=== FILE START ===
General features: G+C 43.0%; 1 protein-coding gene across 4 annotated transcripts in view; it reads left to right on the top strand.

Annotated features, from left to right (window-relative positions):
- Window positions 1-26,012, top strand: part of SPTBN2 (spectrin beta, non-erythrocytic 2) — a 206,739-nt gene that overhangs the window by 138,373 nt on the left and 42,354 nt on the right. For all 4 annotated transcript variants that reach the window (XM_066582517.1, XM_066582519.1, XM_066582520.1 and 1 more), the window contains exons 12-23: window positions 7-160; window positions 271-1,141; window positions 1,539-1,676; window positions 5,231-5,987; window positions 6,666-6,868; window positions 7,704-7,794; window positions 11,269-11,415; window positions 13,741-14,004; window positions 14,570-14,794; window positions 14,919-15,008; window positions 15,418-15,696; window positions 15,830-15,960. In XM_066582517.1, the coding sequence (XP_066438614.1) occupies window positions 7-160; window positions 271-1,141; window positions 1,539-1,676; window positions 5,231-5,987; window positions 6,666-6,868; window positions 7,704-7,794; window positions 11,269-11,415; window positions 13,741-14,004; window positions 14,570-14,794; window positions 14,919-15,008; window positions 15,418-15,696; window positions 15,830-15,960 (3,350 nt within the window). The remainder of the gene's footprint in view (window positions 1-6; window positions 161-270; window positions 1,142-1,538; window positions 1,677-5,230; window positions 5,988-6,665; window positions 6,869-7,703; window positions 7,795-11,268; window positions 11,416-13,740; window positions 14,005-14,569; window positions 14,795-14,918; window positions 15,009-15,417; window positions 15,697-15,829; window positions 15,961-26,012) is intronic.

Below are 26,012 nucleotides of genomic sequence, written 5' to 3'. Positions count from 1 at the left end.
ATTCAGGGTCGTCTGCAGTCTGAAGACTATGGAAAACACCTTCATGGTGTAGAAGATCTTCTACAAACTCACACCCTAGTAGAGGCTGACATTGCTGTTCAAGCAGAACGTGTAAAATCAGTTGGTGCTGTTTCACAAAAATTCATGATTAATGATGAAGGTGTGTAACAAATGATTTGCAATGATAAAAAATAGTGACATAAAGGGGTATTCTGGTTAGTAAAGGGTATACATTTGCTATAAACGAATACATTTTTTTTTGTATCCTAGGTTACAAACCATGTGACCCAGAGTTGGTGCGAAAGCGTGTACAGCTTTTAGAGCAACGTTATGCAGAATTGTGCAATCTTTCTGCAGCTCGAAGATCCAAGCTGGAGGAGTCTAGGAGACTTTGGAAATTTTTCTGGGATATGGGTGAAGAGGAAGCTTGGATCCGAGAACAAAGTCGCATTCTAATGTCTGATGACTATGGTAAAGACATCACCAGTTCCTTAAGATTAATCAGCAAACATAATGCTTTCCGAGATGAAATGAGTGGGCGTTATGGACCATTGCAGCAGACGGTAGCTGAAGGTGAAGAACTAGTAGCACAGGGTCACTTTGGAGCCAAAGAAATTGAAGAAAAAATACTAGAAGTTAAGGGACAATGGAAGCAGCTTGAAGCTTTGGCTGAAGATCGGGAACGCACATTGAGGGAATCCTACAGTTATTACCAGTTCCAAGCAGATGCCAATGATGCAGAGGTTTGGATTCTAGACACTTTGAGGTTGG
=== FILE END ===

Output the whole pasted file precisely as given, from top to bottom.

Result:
General features: G+C 43.0%; 1 protein-coding gene across 4 annotated transcripts in view; it reads left to right on the top strand.

Annotated features, from left to right (window-relative positions):
- Window positions 1-26,012, top strand: part of SPTBN2 (spectrin beta, non-erythrocytic 2) — a 206,739-nt gene that overhangs the window by 138,373 nt on the left and 42,354 nt on the right. For all 4 annotated transcript variants that reach the window (XM_066582517.1, XM_066582519.1, XM_066582520.1 and 1 more), the window contains exons 12-23: window positions 7-160; window positions 271-1,141; window positions 1,539-1,676; window positions 5,231-5,987; window positions 6,666-6,868; window positions 7,704-7,794; window positions 11,269-11,415; window positions 13,741-14,004; window positions 14,570-14,794; window positions 14,919-15,008; window positions 15,418-15,696; window positions 15,830-15,960. In XM_066582517.1, the coding sequence (XP_066438614.1) occupies window positions 7-160; window positions 271-1,141; window positions 1,539-1,676; window positions 5,231-5,987; window positions 6,666-6,868; window positions 7,704-7,794; window positions 11,269-11,415; window positions 13,741-14,004; window positions 14,570-14,794; window positions 14,919-15,008; window positions 15,418-15,696; window positions 15,830-15,960 (3,350 nt within the window). The remainder of the gene's footprint in view (window positions 1-6; window positions 161-270; window positions 1,142-1,538; window positions 1,677-5,230; window positions 5,988-6,665; window positions 6,869-7,703; window positions 7,795-11,268; window positions 11,416-13,740; window positions 14,005-14,569; window positions 14,795-14,918; window positions 15,009-15,417; window positions 15,697-15,829; window positions 15,961-26,012) is intronic.

Below are 26,012 nucleotides of genomic sequence, written 5' to 3'. Positions count from 1 at the left end.
ATTCAGGGTCGTCTGCAGTCTGAAGACTATGGAAAACACCTTCATGGTGTAGAAGATCTTCTACAAACTCACACCCTAGTAGAGGCTGACATTGCTGTTCAAGCAGAACGTGTAAAATCAGTTGGTGCTGTTTCACAAAAATTCATGATTAATGATGAAGGTGTGTAACAAATGATTTGCAATGATAAAAAATAGTGACATAAAGGGGTATTCTGGTTAGTAAAGGGTATACATTTGCTATAAACGAATACATTTTTTTTTGTATCCTAGGTTACAAACCATGTGACCCAGAGTTGGTGCGAAAGCGTGTACAGCTTTTAGAGCAACGTTATGCAGAATTGTGCAATCTTTCTGCAGCTCGAAGATCCAAGCTGGAGGAGTCTAGGAGACTTTGGAAATTTTTCTGGGATATGGGTGAAGAGGAAGCTTGGATCCGAGAACAAAGTCGCATTCTAATGTCTGATGACTATGGTAAAGACATCACCAGTTCCTTAAGATTAATCAGCAAACATAATGCTTTCCGAGATGAAATGAGTGGGCGTTATGGACCATTGCAGCAGACGGTAGCTGAAGGTGAAGAACTAGTAGCACAGGGTCACTTTGGAGCCAAAGAAATTGAAGAAAAAATACTAGAAGTTAAGGGACAATGGAAGCAGCTTGAAGCTTTGGCTGAAGATCGGGAACGCACATTGAGGGAATCCTACAGTTATTACCAGTTCCAAGCAGATGCCAATGATGCAGAGGTTTGGATTCTAGACACTTTGAGGTTGG